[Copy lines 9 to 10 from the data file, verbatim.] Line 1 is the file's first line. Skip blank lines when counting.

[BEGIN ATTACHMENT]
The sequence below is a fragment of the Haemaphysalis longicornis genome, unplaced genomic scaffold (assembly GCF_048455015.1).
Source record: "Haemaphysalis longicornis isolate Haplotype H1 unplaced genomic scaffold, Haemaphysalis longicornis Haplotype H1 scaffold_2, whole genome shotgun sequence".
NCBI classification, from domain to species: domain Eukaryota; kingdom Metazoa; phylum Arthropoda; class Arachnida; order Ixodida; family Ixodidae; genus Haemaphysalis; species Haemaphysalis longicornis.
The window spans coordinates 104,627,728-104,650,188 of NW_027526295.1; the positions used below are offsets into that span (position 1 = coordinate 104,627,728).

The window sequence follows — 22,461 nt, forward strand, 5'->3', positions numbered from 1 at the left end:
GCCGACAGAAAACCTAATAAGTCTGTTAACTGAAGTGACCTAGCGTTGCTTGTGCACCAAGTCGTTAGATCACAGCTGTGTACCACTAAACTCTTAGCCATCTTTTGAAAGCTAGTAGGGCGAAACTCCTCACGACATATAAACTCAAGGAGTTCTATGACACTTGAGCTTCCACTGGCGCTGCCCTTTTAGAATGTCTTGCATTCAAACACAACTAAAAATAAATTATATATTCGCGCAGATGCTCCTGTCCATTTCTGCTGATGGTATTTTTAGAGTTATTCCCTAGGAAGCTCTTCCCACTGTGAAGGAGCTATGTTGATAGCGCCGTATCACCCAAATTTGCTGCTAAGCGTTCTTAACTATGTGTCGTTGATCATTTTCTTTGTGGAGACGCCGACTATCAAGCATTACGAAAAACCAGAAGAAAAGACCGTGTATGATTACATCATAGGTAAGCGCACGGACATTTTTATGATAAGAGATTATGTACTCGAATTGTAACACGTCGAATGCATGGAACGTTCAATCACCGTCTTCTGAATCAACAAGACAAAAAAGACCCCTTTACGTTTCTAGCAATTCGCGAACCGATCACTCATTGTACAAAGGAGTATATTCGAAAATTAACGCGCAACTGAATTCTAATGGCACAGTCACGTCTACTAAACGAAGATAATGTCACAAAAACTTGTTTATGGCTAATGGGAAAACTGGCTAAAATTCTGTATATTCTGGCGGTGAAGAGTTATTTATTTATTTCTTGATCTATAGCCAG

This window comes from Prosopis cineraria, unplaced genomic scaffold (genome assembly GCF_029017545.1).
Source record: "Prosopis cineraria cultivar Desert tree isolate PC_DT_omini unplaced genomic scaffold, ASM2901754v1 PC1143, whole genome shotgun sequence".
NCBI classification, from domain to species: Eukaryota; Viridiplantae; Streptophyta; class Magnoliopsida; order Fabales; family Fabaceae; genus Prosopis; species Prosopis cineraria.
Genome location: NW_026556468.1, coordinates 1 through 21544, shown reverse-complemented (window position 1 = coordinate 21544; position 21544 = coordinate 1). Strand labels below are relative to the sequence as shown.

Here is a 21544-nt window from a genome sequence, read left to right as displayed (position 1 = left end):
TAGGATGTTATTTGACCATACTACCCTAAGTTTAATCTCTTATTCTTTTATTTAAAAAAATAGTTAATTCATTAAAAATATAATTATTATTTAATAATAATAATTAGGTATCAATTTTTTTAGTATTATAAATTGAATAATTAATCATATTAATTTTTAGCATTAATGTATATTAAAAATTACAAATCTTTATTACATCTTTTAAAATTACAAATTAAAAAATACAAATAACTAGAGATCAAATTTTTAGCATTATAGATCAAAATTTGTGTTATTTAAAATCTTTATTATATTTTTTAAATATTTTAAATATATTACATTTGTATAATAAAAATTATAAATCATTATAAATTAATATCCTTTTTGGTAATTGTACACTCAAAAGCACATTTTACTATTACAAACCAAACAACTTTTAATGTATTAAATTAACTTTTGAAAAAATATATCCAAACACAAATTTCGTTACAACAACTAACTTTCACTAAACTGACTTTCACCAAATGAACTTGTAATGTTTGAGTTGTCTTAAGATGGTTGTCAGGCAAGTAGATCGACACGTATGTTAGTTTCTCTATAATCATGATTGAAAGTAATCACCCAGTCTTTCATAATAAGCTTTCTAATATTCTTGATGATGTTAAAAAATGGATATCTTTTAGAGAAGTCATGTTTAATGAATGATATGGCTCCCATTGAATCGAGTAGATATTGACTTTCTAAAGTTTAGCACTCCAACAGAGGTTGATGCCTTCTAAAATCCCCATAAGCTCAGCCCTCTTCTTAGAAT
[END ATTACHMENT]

NCBI classification, from domain to species: Eukaryota; Viridiplantae; Streptophyta; class Magnoliopsida; order Fabales; family Fabaceae; genus Prosopis; species Prosopis cineraria.
Genome location: NW_026556468.1, coordinates 1 through 21544, shown reverse-complemented (window position 1 = coordinate 21544; position 21544 = coordinate 1). Strand labels below are relative to the sequence as shown.